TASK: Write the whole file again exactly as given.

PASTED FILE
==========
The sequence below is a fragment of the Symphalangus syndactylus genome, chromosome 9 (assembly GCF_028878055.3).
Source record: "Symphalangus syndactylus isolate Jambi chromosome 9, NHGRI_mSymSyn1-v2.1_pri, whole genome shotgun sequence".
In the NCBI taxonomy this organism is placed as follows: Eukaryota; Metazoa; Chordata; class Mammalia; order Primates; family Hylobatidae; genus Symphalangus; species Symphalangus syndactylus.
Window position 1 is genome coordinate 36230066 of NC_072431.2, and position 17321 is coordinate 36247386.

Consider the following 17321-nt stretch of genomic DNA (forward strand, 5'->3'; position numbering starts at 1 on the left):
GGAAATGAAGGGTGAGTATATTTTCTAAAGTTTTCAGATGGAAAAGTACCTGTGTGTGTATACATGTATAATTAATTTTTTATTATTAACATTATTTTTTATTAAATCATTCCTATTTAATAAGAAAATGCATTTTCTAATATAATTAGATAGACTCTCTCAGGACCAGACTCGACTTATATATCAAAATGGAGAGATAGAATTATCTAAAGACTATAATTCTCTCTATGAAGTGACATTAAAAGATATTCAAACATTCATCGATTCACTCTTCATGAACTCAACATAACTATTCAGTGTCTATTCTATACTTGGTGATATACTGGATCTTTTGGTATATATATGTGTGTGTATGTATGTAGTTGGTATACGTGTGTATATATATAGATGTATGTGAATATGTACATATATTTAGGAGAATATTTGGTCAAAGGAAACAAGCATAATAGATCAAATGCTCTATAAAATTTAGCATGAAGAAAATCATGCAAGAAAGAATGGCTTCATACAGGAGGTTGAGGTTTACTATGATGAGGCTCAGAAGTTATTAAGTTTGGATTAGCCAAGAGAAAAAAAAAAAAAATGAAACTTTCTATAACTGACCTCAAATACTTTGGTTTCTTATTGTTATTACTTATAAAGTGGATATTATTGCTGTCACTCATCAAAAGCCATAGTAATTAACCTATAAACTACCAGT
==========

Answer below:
The sequence below is a fragment of the Symphalangus syndactylus genome, chromosome 9 (assembly GCF_028878055.3).
Source record: "Symphalangus syndactylus isolate Jambi chromosome 9, NHGRI_mSymSyn1-v2.1_pri, whole genome shotgun sequence".
In the NCBI taxonomy this organism is placed as follows: Eukaryota; Metazoa; Chordata; class Mammalia; order Primates; family Hylobatidae; genus Symphalangus; species Symphalangus syndactylus.
Window position 1 is genome coordinate 36230066 of NC_072431.2, and position 17321 is coordinate 36247386.

Consider the following 17321-nt stretch of genomic DNA (forward strand, 5'->3'; position numbering starts at 1 on the left):
GGAAATGAAGGGTGAGTATATTTTCTAAAGTTTTCAGATGGAAAAGTACCTGTGTGTGTATACATGTATAATTAATTTTTTATTATTAACATTATTTTTTATTAAATCATTCCTATTTAATAAGAAAATGCATTTTCTAATATAATTAGATAGACTCTCTCAGGACCAGACTCGACTTATATATCAAAATGGAGAGATAGAATTATCTAAAGACTATAATTCTCTCTATGAAGTGACATTAAAAGATATTCAAACATTCATCGATTCACTCTTCATGAACTCAACATAACTATTCAGTGTCTATTCTATACTTGGTGATATACTGGATCTTTTGGTATATATATGTGTGTGTATGTATGTAGTTGGTATACGTGTGTATATATATAGATGTATGTGAATATGTACATATATTTAGGAGAATATTTGGTCAAAGGAAACAAGCATAATAGATCAAATGCTCTATAAAATTTAGCATGAAGAAAATCATGCAAGAAAGAATGGCTTCATACAGGAGGTTGAGGTTTACTATGATGAGGCTCAGAAGTTATTAAGTTTGGATTAGCCAAGAGAAAAAAAAAAAAAATGAAACTTTCTATAACTGACCTCAAATACTTTGGTTTCTTATTGTTATTACTTATAAAGTGGATATTATTGCTGTCACTCATCAAAAGCCATAGTAATTAACCTATAAACTACCAGT